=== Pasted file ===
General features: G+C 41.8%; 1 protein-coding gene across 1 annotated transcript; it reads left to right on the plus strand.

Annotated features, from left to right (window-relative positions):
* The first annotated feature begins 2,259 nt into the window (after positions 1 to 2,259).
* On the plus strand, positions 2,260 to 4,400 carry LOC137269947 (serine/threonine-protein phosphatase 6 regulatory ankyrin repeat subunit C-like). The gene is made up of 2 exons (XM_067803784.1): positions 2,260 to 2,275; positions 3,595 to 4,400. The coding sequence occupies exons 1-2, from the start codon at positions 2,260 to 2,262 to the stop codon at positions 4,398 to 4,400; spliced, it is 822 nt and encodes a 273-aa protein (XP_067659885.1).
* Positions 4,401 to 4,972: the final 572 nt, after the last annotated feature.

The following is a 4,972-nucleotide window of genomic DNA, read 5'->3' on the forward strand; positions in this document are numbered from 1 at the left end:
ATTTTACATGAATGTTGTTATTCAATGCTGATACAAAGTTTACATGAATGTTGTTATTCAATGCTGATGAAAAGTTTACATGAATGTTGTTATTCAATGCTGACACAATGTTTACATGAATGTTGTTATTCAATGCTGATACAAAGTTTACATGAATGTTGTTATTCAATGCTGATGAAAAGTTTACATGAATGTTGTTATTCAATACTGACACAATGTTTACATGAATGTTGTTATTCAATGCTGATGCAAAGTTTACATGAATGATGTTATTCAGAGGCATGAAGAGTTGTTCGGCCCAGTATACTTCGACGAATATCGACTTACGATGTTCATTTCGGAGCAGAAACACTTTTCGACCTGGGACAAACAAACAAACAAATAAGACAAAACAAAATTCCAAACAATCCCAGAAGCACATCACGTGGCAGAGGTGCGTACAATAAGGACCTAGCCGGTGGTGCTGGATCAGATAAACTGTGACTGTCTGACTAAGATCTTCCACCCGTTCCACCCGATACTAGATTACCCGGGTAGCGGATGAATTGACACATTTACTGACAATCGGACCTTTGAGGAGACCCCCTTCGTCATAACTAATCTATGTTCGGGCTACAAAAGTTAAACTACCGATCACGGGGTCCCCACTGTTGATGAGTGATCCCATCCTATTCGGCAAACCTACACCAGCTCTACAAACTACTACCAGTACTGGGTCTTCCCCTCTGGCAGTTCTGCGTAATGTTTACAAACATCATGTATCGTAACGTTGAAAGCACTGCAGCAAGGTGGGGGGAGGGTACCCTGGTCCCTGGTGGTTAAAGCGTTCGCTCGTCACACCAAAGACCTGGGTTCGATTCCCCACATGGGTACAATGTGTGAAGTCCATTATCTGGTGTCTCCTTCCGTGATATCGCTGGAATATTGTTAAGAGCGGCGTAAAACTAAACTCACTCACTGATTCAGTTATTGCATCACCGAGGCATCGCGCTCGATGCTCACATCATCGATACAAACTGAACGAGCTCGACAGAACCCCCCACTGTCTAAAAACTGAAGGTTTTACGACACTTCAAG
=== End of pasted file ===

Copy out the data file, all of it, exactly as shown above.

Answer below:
General features: G+C 41.8%; 1 protein-coding gene across 1 annotated transcript; it reads left to right on the plus strand.

Annotated features, from left to right (window-relative positions):
* The first annotated feature begins 2,259 nt into the window (after positions 1 to 2,259).
* On the plus strand, positions 2,260 to 4,400 carry LOC137269947 (serine/threonine-protein phosphatase 6 regulatory ankyrin repeat subunit C-like). The gene is made up of 2 exons (XM_067803784.1): positions 2,260 to 2,275; positions 3,595 to 4,400. The coding sequence occupies exons 1-2, from the start codon at positions 2,260 to 2,262 to the stop codon at positions 4,398 to 4,400; spliced, it is 822 nt and encodes a 273-aa protein (XP_067659885.1).
* Positions 4,401 to 4,972: the final 572 nt, after the last annotated feature.

The following is a 4,972-nucleotide window of genomic DNA, read 5'->3' on the forward strand; positions in this document are numbered from 1 at the left end:
ATTTTACATGAATGTTGTTATTCAATGCTGATACAAAGTTTACATGAATGTTGTTATTCAATGCTGATGAAAAGTTTACATGAATGTTGTTATTCAATGCTGACACAATGTTTACATGAATGTTGTTATTCAATGCTGATACAAAGTTTACATGAATGTTGTTATTCAATGCTGATGAAAAGTTTACATGAATGTTGTTATTCAATACTGACACAATGTTTACATGAATGTTGTTATTCAATGCTGATGCAAAGTTTACATGAATGATGTTATTCAGAGGCATGAAGAGTTGTTCGGCCCAGTATACTTCGACGAATATCGACTTACGATGTTCATTTCGGAGCAGAAACACTTTTCGACCTGGGACAAACAAACAAACAAATAAGACAAAACAAAATTCCAAACAATCCCAGAAGCACATCACGTGGCAGAGGTGCGTACAATAAGGACCTAGCCGGTGGTGCTGGATCAGATAAACTGTGACTGTCTGACTAAGATCTTCCACCCGTTCCACCCGATACTAGATTACCCGGGTAGCGGATGAATTGACACATTTACTGACAATCGGACCTTTGAGGAGACCCCCTTCGTCATAACTAATCTATGTTCGGGCTACAAAAGTTAAACTACCGATCACGGGGTCCCCACTGTTGATGAGTGATCCCATCCTATTCGGCAAACCTACACCAGCTCTACAAACTACTACCAGTACTGGGTCTTCCCCTCTGGCAGTTCTGCGTAATGTTTACAAACATCATGTATCGTAACGTTGAAAGCACTGCAGCAAGGTGGGGGGAGGGTACCCTGGTCCCTGGTGGTTAAAGCGTTCGCTCGTCACACCAAAGACCTGGGTTCGATTCCCCACATGGGTACAATGTGTGAAGTCCATTATCTGGTGTCTCCTTCCGTGATATCGCTGGAATATTGTTAAGAGCGGCGTAAAACTAAACTCACTCACTGATTCAGTTATTGCATCACCGAGGCATCGCGCTCGATGCTCACATCATCGATACAAACTGAACGAGCTCGACAGAACCCCCCACTGTCTAAAAACTGAAGGTTTTACGACACTTCAAG